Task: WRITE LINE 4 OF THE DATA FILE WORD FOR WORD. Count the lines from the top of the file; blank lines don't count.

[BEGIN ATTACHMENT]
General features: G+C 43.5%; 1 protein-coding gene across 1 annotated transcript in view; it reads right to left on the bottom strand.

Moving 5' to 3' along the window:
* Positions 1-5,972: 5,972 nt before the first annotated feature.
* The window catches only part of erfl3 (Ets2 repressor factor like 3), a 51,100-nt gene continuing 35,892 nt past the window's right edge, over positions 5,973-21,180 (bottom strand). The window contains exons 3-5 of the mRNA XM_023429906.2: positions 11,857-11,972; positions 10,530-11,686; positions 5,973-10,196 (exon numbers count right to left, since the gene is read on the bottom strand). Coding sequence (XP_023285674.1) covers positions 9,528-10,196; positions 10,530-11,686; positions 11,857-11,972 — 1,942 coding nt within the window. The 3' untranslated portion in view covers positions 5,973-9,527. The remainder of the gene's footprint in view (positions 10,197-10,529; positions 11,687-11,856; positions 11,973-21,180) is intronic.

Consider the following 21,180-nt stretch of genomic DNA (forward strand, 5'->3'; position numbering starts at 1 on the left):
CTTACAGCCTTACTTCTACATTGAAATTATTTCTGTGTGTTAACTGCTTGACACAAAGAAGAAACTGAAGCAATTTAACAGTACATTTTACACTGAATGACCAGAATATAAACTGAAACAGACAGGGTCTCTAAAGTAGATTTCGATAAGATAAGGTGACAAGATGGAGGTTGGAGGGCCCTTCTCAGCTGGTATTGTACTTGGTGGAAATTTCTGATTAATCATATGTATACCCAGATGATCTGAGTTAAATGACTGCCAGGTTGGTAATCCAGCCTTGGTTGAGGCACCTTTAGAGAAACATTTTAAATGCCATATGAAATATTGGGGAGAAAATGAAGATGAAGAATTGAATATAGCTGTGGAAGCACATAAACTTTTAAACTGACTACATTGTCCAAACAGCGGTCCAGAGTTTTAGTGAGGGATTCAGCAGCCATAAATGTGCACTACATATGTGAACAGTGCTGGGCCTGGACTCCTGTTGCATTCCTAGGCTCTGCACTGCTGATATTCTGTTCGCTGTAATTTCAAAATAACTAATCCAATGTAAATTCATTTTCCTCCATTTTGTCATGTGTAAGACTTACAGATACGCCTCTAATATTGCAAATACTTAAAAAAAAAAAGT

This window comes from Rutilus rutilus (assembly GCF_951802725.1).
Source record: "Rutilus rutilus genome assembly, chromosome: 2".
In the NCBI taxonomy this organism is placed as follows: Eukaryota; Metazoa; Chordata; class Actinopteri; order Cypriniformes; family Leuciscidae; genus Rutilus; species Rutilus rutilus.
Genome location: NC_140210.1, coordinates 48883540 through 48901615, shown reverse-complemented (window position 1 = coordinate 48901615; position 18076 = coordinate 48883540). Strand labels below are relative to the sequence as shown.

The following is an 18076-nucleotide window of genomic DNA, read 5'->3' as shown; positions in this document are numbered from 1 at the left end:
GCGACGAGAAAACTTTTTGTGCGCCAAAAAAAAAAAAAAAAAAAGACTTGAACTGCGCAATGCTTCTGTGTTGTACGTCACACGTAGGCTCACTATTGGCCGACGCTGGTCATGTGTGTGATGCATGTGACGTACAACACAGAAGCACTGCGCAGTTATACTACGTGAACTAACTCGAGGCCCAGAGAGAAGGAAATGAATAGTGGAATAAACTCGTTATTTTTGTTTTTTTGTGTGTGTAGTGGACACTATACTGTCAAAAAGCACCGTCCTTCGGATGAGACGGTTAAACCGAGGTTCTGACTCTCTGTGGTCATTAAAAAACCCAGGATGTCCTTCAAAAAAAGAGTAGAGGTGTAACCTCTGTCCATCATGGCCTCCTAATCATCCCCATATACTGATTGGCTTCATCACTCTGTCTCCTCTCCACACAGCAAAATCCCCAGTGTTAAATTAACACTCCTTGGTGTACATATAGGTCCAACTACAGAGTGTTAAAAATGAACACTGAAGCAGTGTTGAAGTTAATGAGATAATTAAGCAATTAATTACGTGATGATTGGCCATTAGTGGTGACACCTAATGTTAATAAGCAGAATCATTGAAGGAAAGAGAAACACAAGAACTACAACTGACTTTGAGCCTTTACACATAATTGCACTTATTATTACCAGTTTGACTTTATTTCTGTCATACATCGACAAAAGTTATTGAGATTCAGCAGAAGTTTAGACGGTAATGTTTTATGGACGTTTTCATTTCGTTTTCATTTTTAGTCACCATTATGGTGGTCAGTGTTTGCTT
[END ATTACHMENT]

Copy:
* The window catches only part of erfl3 (Ets2 repressor factor like 3), a 51,100-nt gene continuing 35,892 nt past the window's right edge, over positions 5,973-21,180 (bottom strand). The window contains exons 3-5 of the mRNA XM_023429906.2: positions 11,857-11,972; positions 10,530-11,686; positions 5,973-10,196 (exon numbers count right to left, since the gene is read on the bottom strand). Coding sequence (XP_023285674.1) covers positions 9,528-10,196; positions 10,530-11,686; positions 11,857-11,972 — 1,942 coding nt within the window. The 3' untranslated portion in view covers positions 5,973-9,527. The remainder of the gene's footprint in view (positions 10,197-10,529; positions 11,687-11,856; positions 11,973-21,180) is intronic.